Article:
Obviously, the place was not first-class level but there was a small roofed area where we could eat our lunch. It’s called a “payag” in the Cebuano dialect.

BUDGET TIP! Bring your own food with you when you go on trips.

We bought meat the day before and cooked it in the morning. We also brought along rice (a staple in Filipino meals), lots of it. Of course, we had to share some of our food to the driver who was waiting for us outside the resort.

olango island cebu diy trip

olango island cebu diy trip

After eating, we went exploring the place and rented out the kayak. It was low tide so you would have to go a little further to get to deeper waters. I am no good swimmer and we were in a kayak which could easily topple over, we just explored areas nearby. Of course, we had A LOT of picture taking in between.

olango island cebu diy trip

We also took picture of a lone bird that perched on one of the branches in the water. Okay, well, the bird in the picture is a little too hard to distinguish.

olango island cebu diy trip

the lonely bird, if you could find it

 

There are also times when I feel OC-ish. Lots of garbage were floating in the waters so we decided to pick them up. Doing Bantay Dagat (Sea Guard) duties were how we spent most of the time while kayaking.

olango island cebu diy trip

doing some bantay dagat duties

One of the main reasons why I wanted to visit Olango Island was the birds. Migratory birds flock the island around December each year (or during winter season on other parts of the globe). I am no expert nor fan of birds actually but I just thought that being able to watch them, especially colorful ones, would bring great delight.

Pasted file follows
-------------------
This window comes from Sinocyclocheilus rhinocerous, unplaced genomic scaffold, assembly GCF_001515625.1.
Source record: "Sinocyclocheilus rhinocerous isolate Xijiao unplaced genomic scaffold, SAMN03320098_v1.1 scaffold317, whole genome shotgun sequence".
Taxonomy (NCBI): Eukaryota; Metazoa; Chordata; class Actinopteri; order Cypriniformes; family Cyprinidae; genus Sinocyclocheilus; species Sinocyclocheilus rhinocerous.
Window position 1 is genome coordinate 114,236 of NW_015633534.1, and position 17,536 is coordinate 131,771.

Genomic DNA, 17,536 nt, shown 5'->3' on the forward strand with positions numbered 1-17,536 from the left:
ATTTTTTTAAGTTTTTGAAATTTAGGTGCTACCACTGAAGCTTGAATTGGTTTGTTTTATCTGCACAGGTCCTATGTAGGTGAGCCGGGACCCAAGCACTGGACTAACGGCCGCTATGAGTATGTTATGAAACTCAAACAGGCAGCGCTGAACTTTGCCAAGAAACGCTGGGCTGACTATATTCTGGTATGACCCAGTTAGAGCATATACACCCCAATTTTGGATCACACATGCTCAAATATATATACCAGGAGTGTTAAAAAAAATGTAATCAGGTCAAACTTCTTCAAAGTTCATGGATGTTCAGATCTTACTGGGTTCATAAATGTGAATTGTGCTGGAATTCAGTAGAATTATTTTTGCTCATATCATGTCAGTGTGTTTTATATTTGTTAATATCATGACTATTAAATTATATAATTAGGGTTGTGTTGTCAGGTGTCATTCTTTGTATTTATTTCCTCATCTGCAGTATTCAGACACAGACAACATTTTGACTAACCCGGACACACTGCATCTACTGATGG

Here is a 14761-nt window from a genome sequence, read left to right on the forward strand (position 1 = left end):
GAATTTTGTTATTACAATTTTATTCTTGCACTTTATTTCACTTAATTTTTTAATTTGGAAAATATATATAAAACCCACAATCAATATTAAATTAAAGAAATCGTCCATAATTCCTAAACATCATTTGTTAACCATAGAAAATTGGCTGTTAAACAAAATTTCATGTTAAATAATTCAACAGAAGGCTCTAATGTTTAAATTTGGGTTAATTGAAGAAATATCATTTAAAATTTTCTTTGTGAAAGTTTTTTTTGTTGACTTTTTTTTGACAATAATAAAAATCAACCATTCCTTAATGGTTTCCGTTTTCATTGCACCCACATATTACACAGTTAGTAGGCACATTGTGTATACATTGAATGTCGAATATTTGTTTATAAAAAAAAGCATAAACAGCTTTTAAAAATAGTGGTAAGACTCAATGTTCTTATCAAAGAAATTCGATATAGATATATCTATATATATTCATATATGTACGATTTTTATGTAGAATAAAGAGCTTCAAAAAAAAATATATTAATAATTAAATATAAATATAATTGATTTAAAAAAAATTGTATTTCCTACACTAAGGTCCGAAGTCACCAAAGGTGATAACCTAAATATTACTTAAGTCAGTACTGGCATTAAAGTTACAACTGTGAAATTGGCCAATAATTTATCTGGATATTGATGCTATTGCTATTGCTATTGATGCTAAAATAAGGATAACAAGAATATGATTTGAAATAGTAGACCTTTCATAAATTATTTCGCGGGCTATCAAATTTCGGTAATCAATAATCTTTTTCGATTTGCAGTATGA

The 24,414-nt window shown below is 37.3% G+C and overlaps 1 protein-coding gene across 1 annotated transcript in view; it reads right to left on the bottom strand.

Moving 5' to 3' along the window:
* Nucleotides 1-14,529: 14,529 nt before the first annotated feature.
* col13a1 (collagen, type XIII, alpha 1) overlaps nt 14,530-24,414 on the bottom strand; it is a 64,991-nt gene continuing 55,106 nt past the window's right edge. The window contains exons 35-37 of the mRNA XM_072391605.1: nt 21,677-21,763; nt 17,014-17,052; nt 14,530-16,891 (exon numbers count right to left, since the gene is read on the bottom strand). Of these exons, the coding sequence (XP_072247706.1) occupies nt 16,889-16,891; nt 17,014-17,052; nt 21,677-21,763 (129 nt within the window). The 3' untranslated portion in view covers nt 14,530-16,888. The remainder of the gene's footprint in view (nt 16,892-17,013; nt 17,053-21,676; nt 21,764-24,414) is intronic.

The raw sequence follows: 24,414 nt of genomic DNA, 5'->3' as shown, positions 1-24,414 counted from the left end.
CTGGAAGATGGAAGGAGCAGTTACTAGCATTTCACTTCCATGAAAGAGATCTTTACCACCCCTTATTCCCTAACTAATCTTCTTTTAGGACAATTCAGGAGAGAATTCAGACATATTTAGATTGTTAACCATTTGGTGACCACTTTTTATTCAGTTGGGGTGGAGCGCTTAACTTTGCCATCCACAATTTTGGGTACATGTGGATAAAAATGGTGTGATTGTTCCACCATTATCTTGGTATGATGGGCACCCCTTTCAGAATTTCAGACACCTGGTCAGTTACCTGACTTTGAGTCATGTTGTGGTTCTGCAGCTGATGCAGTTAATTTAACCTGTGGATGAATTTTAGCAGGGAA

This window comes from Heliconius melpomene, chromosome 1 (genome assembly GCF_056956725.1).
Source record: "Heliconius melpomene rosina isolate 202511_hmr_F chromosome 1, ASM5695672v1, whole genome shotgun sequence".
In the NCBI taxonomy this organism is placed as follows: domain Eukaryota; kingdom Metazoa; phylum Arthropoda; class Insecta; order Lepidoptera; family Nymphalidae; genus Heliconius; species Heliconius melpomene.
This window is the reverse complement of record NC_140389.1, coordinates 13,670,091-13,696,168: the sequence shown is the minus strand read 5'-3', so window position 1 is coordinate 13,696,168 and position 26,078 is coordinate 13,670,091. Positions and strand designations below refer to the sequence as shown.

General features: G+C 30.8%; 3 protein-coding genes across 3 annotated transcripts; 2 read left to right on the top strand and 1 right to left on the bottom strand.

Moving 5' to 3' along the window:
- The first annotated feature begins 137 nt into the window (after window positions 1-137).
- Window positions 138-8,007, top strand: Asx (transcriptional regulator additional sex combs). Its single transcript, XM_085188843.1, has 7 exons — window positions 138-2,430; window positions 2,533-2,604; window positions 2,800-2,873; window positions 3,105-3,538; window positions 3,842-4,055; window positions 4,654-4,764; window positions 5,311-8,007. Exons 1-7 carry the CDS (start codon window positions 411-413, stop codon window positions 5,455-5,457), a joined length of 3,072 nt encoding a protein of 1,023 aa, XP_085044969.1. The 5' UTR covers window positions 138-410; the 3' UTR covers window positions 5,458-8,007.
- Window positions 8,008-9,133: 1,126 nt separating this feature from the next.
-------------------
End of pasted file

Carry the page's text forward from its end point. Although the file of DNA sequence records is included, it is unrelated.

olango island cebu diy trip

You can actually get a guide to tour you around and tell you which birds are which. I can’t remember if we didn’t get one because no one was available or because we would go out of budget if we did that. Haha. Anyway, we just rented out binoculars.

olango island cebu diy trip

olango island cebu diy trip

We had a few great pictures that were actually my idea (proudly so). It’s times like these when I feel like an advertising student. I think the right side of my brain has creative juices waiting to be extracted.

olango island cebu diy trip

olango island cebu diy trip

ice age!!!

olango island cebu diy trip

olango island cebu diy trip

Then, it was time to go home. We had to make sure we caught the last trip back to Cebu (technically to Mactan Island). I didn’t tell my parents I was taking a trip to another island for the day.

But, of course, not without taking a picture of a lonely house sitting in an islet, with the sunset as backdrop. Beautiful.

olango island cebu diy trip

What fun adventure. I’m sure more will come in the future!

XX

 

Update: There’s a new place in Olango where you can camp, check out our post about the Payag sa Asinan!